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What are the symptoms and signs of androgen deficiency in men (general, sexual & organ specific features)?

- Low sense of well being, poor concentration
-tiredness, poor stamina
-mood change - depression, irritability

-reduced libido is almost universal
-erectile failure (rare)

Organ specific features
-reduced muscle mass and strength
-osteoporosis and fracture
-increased fat mass


What are the appropriate tests to confirm the diagnosis of androgen deficiency? And what do they mean?

Total (TT)or free (FT) Testosterone

N.B. No age related reference ranges. T assay characteristics lack standardization; Inaccuracy in low range

•Normal serum TT = eugonadal
•Low TT: repeat – any normal level= eugonadal
•Calculated FT(cFT): if TT borderline, SHBG abnormal to rule out falsely low TT
•LH (if elevated) may indicate decreased T secretion


What is the difference between classical androgen deficiency due to pathology of the hypothalamo-pituitarygonadal
axis and non-specific low testosterone levels due to aging and disease?

Non specific low testosterone levels due to ageing & disease is not powered to assess meaningful gains in important health outcomes or risk of cardiovascular disease or prostate cancer due to limited RCTs unlike pathology of HPA.

Hence risk benefit ratio therefore unknown and likely different in older men compared to young hypogonadal males


What does clinical Px of male hypogonadism depend on? Give examples

Age of onset.

1st trimester:
- Partial virilisation, Ambiguous genitalia.
- Complete deficiency: Female external genitalia

3rd trimester: Micropenis, Cryptorchidism

-Incomplete pubertal maturation -Testes


What are the causes of androgen deficiency? (Primary & secondary)

Primary: LH/FSH elevated
1. Acquired:
- testicular damage due to trauma, orchitis, toxins
- drugs; spironolactone, ketoconazole

2. Congenital:
- Klinefelter syndrome
- cryptorchidism
- LH/FSH-receptor mutations

Secondary: LH/FSH low/normal
1. Structural (Pituitary/hypothyroidism):
- tumour
- surgery/radiation/trauma
- infiltration; e.g. sarcoid, iron overload

2. Genetic
- Kallmann's syndrome
- idiopathic HH
- LH/FSH beta subunit mutations

3 Functional
- Hyperprolactinemia!
- Morbid obesity!
- Cushings syndrome!!


What are causes of partial/transient androgen deficiency?

- acute illness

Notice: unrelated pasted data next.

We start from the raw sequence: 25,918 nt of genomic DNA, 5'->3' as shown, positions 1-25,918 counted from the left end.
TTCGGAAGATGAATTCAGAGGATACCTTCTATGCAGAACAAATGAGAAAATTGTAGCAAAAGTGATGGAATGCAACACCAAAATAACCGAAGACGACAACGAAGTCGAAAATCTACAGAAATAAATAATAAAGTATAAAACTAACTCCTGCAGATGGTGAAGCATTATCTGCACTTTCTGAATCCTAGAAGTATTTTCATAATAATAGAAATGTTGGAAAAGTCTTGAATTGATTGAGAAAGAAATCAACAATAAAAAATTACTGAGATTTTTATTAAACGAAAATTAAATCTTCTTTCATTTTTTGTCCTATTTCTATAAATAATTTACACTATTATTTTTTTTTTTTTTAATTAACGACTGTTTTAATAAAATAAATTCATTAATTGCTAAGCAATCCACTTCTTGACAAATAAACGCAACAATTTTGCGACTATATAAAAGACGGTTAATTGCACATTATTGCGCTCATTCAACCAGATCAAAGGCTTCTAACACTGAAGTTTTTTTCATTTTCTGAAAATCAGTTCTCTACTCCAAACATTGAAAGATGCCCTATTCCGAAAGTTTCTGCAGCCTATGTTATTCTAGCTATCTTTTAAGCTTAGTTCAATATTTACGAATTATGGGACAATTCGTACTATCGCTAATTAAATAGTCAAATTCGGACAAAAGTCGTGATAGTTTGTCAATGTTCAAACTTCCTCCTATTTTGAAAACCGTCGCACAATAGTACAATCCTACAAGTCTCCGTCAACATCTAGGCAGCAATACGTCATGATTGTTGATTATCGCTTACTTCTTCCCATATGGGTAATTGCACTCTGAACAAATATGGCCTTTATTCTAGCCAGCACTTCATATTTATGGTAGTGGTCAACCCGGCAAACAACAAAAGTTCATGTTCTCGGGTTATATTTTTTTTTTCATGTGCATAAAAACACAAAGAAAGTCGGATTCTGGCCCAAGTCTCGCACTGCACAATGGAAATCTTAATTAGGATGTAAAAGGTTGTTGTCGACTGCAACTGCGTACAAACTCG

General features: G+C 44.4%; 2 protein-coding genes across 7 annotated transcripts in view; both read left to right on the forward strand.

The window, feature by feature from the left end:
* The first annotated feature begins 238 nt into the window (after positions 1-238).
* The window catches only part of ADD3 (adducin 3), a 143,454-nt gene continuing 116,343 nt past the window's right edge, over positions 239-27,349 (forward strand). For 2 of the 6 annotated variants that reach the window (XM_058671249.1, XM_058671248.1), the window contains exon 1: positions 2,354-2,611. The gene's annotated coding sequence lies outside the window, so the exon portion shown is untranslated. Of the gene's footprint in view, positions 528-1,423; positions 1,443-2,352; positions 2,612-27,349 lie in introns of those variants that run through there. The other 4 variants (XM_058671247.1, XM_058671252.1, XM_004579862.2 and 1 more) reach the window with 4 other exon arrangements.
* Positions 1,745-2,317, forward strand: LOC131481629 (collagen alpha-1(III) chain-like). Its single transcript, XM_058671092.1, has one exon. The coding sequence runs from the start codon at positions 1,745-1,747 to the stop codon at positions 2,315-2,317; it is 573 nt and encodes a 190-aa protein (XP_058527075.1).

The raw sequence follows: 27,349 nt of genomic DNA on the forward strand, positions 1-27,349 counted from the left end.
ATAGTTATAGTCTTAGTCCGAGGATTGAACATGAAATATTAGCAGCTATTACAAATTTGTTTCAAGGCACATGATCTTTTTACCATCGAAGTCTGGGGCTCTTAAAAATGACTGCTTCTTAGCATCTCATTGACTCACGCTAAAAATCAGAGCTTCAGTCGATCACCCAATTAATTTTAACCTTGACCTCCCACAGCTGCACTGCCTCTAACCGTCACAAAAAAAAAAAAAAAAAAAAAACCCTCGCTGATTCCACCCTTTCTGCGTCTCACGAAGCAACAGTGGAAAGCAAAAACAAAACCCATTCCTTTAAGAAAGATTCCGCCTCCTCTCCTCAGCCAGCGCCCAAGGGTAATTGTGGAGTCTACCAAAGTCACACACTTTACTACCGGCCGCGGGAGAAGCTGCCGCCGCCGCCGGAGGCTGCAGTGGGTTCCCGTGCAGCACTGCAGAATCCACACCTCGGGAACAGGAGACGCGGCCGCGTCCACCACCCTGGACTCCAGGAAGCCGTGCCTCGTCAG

- chronic disease e.g. ESRF, COPD, HIV, T2D
- Drugs: glucocorticoids, opioids, GnRH agonists, anabolic steroids


Describe Klinefelter's syndrome

•Prevalence 1:660, 25% diagnosed during lifetime; 90% 47, XXY
•Early Dx enables speech therapy, educational support
•Main feature testes


Describe the approach for diagnostic evaluation of adult men suspected for having androgen deficiency

1. Hx & Examinations
2. Morning total Testosterone
- if normal, follow up.
- if low T (


Describe non classical androgen deficiency

•Common in ageing and chronic disease
•RCTs limited by small numbers, short duration, different inclusion criteria, surrogate outcomes
•Risk benefit ratio unknown and likely different in older men compared to young hypogonadal males
•Safety and efficacy remains to be evaluated in randomised controlled trials


What is the effect of testosterone replacement in hypogonadal men?

- increased serum TT
- increased body composition, prostate volume & haemoglobin
- increased energy & sex function


What types of testosterone products are available?

- Injection (deep intramuscular): 250mg/2 weeks. (+) widely available. (-) painful. Wide moody/energy swings. Having libido like a teenager in an elderly can be disturbing for the pt and the partner

- Transdermal (patch, cream, gel): build the dose up gradually. (+) suitable in bleeding disorders. (-) irritable patches.

- Subdermal implant. 800mg 6 monthly. (+) convenience. (-) unable to terminate rapidly

- Oral:2-3 tablets/day
- Others: ointment etc


What are the contraindications to testosterone replacement therapy?

•evidence of prostate cancer
–abnormal Digital Rectal Examination
–elevated PSA (> 3ng/ml)
–diagnosed prostate cancer

•breast cancer
•erythrocytosis (HCT > 52%) or hyperviscosity
•untreated obstructive sleep apnoea
•severe lower urinary tract symptoms (IPSS >19)
•class III or IV heart failure
•Desire to have child


What are the potential SE of testosterone replacement?

- erythrocytosis
- acne & oily skin
- detection of subclinical prostate cancer
- growth of metastatic prostate cancer
- reduced sperm production & fertility

- gynaecomastia
- male pattern balding
- worsening of BPH symptoms
- growth of breast cancer
- induction/worsening of OSA


Describe management of men with androgen deficiency

1. Lifestyle measures and treatment of comorbidities
2. Testosterone replacement therapy (consider SE & CI)

Monitor male pts on testosterone therapy with:
- Hx & examination 3/4-12 first year and then 1/12
- testosterone levels 3/12 after first initiation
- liver function 3-6/12
- prostate specific antigen 3/12 first & 6-12/12
- DRE: annually if unchanging
- lipids: 1/12
- haematocrit: baseline 3/12, and then annually
- BMD of lumbar spine, femoral neck & hip: 1-2 yrs after therapy in men w/ osteoporosis/low trauma fracture

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